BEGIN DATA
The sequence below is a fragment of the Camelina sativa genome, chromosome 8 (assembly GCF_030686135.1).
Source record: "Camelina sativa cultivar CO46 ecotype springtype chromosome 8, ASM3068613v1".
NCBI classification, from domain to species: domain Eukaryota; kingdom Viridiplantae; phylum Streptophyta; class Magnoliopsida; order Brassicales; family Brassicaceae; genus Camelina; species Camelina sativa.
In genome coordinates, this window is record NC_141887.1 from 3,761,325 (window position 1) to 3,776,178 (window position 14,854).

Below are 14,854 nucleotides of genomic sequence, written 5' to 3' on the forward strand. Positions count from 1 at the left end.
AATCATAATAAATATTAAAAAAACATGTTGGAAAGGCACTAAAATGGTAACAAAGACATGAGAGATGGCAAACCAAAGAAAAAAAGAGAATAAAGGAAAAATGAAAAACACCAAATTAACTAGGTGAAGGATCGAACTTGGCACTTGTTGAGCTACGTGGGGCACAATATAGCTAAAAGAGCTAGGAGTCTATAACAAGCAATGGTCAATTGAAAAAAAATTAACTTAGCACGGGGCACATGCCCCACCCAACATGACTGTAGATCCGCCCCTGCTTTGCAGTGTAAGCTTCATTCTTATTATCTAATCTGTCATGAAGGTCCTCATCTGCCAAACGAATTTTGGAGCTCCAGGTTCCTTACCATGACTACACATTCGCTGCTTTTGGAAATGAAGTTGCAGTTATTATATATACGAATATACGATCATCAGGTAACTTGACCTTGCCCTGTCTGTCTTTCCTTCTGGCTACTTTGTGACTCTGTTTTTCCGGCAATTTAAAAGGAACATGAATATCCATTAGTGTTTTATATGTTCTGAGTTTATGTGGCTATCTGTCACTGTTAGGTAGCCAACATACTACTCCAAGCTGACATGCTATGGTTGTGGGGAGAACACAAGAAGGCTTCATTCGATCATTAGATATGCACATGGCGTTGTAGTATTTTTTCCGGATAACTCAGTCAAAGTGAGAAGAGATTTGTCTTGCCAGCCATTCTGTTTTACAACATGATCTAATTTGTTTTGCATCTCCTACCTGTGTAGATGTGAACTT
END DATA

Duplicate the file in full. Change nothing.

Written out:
The sequence below is a fragment of the Camelina sativa genome, chromosome 8 (assembly GCF_030686135.1).
Source record: "Camelina sativa cultivar CO46 ecotype springtype chromosome 8, ASM3068613v1".
NCBI classification, from domain to species: domain Eukaryota; kingdom Viridiplantae; phylum Streptophyta; class Magnoliopsida; order Brassicales; family Brassicaceae; genus Camelina; species Camelina sativa.
In genome coordinates, this window is record NC_141887.1 from 3,761,325 (window position 1) to 3,776,178 (window position 14,854).

Below are 14,854 nucleotides of genomic sequence, written 5' to 3' on the forward strand. Positions count from 1 at the left end.
AATCATAATAAATATTAAAAAAACATGTTGGAAAGGCACTAAAATGGTAACAAAGACATGAGAGATGGCAAACCAAAGAAAAAAAGAGAATAAAGGAAAAATGAAAAACACCAAATTAACTAGGTGAAGGATCGAACTTGGCACTTGTTGAGCTACGTGGGGCACAATATAGCTAAAAGAGCTAGGAGTCTATAACAAGCAATGGTCAATTGAAAAAAAATTAACTTAGCACGGGGCACATGCCCCACCCAACATGACTGTAGATCCGCCCCTGCTTTGCAGTGTAAGCTTCATTCTTATTATCTAATCTGTCATGAAGGTCCTCATCTGCCAAACGAATTTTGGAGCTCCAGGTTCCTTACCATGACTACACATTCGCTGCTTTTGGAAATGAAGTTGCAGTTATTATATATACGAATATACGATCATCAGGTAACTTGACCTTGCCCTGTCTGTCTTTCCTTCTGGCTACTTTGTGACTCTGTTTTTCCGGCAATTTAAAAGGAACATGAATATCCATTAGTGTTTTATATGTTCTGAGTTTATGTGGCTATCTGTCACTGTTAGGTAGCCAACATACTACTCCAAGCTGACATGCTATGGTTGTGGGGAGAACACAAGAAGGCTTCATTCGATCATTAGATATGCACATGGCGTTGTAGTATTTTTTCCGGATAACTCAGTCAAAGTGAGAAGAGATTTGTCTTGCCAGCCATTCTGTTTTACAACATGATCTAATTTGTTTTGCATCTCCTACCTGTGTAGATGTGAACTT